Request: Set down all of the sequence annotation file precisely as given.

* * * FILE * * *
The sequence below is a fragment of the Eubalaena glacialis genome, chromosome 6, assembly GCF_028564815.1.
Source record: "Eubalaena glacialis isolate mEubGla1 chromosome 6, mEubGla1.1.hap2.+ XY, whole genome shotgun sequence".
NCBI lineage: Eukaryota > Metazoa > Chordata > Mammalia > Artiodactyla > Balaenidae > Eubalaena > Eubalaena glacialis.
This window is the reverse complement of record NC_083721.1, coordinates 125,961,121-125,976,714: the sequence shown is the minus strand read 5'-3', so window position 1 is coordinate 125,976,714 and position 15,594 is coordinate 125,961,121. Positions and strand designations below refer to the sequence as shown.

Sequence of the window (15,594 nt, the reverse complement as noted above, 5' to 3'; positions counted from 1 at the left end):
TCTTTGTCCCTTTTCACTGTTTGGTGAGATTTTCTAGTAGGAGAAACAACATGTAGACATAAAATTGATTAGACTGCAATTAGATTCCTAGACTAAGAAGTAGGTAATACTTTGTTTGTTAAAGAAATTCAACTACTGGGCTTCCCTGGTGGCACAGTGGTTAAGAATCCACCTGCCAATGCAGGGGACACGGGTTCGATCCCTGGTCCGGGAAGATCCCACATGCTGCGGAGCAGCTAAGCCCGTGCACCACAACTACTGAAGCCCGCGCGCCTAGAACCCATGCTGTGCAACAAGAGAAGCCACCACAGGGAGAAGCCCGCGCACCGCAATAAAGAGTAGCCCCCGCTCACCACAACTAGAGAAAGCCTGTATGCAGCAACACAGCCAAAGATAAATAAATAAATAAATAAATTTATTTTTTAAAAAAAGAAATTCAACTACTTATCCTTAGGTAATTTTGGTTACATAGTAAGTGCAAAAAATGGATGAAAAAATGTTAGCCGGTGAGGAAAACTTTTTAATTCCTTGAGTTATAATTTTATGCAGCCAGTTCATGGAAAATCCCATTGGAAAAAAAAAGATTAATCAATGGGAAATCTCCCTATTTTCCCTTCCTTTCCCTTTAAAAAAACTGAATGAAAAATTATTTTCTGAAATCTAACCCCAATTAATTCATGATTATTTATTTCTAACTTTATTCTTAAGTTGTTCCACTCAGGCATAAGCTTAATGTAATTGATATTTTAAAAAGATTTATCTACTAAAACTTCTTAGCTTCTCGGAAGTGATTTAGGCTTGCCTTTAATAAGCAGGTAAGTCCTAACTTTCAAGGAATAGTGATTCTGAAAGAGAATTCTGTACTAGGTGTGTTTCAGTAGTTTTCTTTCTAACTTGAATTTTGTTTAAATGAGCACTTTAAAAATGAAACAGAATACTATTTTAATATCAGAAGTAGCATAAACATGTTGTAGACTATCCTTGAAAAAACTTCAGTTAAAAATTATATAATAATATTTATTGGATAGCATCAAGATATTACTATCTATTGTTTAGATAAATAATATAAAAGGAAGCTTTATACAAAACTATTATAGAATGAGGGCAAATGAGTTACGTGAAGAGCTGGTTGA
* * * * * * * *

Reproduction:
The sequence below is a fragment of the Eubalaena glacialis genome, chromosome 6, assembly GCF_028564815.1.
Source record: "Eubalaena glacialis isolate mEubGla1 chromosome 6, mEubGla1.1.hap2.+ XY, whole genome shotgun sequence".
NCBI lineage: Eukaryota > Metazoa > Chordata > Mammalia > Artiodactyla > Balaenidae > Eubalaena > Eubalaena glacialis.
This window is the reverse complement of record NC_083721.1, coordinates 125,961,121-125,976,714: the sequence shown is the minus strand read 5'-3', so window position 1 is coordinate 125,976,714 and position 15,594 is coordinate 125,961,121. Positions and strand designations below refer to the sequence as shown.

Sequence of the window (15,594 nt, the reverse complement as noted above, 5' to 3'; positions counted from 1 at the left end):
TCTTTGTCCCTTTTCACTGTTTGGTGAGATTTTCTAGTAGGAGAAACAACATGTAGACATAAAATTGATTAGACTGCAATTAGATTCCTAGACTAAGAAGTAGGTAATACTTTGTTTGTTAAAGAAATTCAACTACTGGGCTTCCCTGGTGGCACAGTGGTTAAGAATCCACCTGCCAATGCAGGGGACACGGGTTCGATCCCTGGTCCGGGAAGATCCCACATGCTGCGGAGCAGCTAAGCCCGTGCACCACAACTACTGAAGCCCGCGCGCCTAGAACCCATGCTGTGCAACAAGAGAAGCCACCACAGGGAGAAGCCCGCGCACCGCAATAAAGAGTAGCCCCCGCTCACCACAACTAGAGAAAGCCTGTATGCAGCAACACAGCCAAAGATAAATAAATAAATAAATAAATTTATTTTTTAAAAAAAGAAATTCAACTACTTATCCTTAGGTAATTTTGGTTACATAGTAAGTGCAAAAAATGGATGAAAAAATGTTAGCCGGTGAGGAAAACTTTTTAATTCCTTGAGTTATAATTTTATGCAGCCAGTTCATGGAAAATCCCATTGGAAAAAAAAAGATTAATCAATGGGAAATCTCCCTATTTTCCCTTCCTTTCCCTTTAAAAAAACTGAATGAAAAATTATTTTCTGAAATCTAACCCCAATTAATTCATGATTATTTATTTCTAACTTTATTCTTAAGTTGTTCCACTCAGGCATAAGCTTAATGTAATTGATATTTTAAAAAGATTTATCTACTAAAACTTCTTAGCTTCTCGGAAGTGATTTAGGCTTGCCTTTAATAAGCAGGTAAGTCCTAACTTTCAAGGAATAGTGATTCTGAAAGAGAATTCTGTACTAGGTGTGTTTCAGTAGTTTTCTTTCTAACTTGAATTTTGTTTAAATGAGCACTTTAAAAATGAAACAGAATACTATTTTAATATCAGAAGTAGCATAAACATGTTGTAGACTATCCTTGAAAAAACTTCAGTTAAAAATTATATAATAATATTTATTGGATAGCATCAAGATATTACTATCTATTGTTTAGATAAATAATATAAAAGGAAGCTTTATACAAAACTATTATAGAATGAGGGCAAATGAGTTACGTGAAGAGCTGGTTGA